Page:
One of the reasons why multipassionates aren’t considered by pop-culture (which, like it or not, is a social index) might be careers. Assuming you don’t use a time machine and sleep about eight hours per night, you can only have one full-time job. Or two part-times. However, we are talking about passions, which may not necessarily lead to specific careers. Are we, then, too obsessed with careers? Is it that recessions drive the urge to get a (better) job so that demand for such ‘how to’ books raise? I am not sure. What I am sure about, though, is that a small spark, coming from research or non-fiction authors, could raise awareness on the subject. Bloggers would start writing about it, psychologists would start investigating it. People would start acknowledging it. Then, maybe, one day you won’t get told any more that: “you need to find a single passion, just like I did” by your friend who dedicated his whole life to following his favourite soccer team. Really?

3 Things I’ve Learned from ‘The Year Without Pants’ by Scott Berkun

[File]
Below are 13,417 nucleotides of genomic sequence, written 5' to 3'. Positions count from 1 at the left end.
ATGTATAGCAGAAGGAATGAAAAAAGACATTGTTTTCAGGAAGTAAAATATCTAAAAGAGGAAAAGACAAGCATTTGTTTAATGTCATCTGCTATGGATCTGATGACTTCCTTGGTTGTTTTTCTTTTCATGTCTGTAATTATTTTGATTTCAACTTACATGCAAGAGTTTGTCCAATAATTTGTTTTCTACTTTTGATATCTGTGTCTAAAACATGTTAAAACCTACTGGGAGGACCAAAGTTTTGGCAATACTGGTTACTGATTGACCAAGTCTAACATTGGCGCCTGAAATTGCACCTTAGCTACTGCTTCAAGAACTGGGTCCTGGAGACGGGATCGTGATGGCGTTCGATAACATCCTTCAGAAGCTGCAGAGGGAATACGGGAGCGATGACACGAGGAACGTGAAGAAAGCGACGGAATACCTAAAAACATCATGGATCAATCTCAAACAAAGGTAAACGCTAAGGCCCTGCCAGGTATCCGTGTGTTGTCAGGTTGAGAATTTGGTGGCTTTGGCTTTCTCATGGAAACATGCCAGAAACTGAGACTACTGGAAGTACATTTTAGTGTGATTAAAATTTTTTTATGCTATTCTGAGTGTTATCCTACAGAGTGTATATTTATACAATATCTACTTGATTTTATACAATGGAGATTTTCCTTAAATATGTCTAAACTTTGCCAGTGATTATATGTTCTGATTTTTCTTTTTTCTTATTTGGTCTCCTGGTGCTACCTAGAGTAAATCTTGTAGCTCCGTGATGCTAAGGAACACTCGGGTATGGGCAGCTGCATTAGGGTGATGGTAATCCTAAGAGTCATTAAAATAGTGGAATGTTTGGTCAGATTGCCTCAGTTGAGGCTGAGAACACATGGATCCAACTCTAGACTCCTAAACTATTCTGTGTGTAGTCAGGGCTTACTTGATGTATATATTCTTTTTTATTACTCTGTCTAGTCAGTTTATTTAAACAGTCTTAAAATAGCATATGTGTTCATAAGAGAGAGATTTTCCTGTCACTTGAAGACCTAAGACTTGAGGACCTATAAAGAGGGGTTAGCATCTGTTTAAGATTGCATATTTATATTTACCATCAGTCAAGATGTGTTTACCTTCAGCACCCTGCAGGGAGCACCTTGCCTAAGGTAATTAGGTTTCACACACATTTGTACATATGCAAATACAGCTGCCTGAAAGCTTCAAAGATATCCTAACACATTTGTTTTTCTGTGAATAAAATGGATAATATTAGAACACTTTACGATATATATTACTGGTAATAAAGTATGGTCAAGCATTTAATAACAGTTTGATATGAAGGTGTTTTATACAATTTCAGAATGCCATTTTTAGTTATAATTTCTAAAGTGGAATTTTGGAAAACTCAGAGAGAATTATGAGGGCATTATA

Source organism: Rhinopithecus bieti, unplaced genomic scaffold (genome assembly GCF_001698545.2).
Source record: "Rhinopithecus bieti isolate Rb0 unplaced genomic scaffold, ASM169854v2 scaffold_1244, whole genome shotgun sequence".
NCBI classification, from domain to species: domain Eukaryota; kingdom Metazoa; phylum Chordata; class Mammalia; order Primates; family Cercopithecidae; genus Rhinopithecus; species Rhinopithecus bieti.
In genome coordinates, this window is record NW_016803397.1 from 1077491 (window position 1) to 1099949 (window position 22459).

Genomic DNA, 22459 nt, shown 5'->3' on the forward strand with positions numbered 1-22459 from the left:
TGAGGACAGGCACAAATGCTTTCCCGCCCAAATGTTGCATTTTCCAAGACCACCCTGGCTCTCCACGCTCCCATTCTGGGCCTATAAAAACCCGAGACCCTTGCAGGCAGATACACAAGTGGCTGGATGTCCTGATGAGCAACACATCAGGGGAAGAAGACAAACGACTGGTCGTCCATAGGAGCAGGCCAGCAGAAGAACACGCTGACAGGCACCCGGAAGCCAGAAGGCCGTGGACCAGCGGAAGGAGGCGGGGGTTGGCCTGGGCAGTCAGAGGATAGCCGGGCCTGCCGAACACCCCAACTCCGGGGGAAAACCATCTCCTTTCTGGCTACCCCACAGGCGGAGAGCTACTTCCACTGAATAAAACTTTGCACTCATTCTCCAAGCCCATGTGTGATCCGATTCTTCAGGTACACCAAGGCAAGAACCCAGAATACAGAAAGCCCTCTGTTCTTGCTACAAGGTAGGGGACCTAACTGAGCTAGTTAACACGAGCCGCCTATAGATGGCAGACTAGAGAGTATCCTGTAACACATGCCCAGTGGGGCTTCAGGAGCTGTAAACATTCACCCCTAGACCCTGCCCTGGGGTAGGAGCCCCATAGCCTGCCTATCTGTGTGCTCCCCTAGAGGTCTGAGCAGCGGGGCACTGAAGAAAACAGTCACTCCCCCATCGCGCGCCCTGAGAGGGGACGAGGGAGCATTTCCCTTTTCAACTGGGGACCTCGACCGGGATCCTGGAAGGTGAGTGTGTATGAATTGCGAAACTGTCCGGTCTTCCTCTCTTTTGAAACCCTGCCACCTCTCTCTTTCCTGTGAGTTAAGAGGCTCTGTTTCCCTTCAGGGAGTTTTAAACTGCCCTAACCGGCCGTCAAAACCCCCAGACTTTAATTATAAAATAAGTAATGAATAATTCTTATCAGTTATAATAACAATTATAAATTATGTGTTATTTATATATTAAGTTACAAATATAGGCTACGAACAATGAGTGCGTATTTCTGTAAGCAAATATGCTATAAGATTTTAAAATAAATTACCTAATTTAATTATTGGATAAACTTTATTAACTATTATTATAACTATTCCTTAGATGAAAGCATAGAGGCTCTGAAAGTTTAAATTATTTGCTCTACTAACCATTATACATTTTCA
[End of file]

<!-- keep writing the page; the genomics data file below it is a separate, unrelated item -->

notes year without_Fotor

Scott Berkun is a former Microsoft project manager who turned author and professional speaker. And then decided to ‘go back to work’ again. The circumstance was quite unique. Scott was hired as a lead in one of the mini teams at Automattic (the company behind WordPress dot org and dot com, brainchildren of Matt Mullenweg). He agreed to Matt’s offer as long as he could write a book at the end of the experience. And what happens when you mix an avantgarde company with a brilliant author? The Year Without Pants…

The book [UK; US] is a log on how Automattic works and Scott’s reflections on his role, his experience and life in general. There are three things that I took from the book: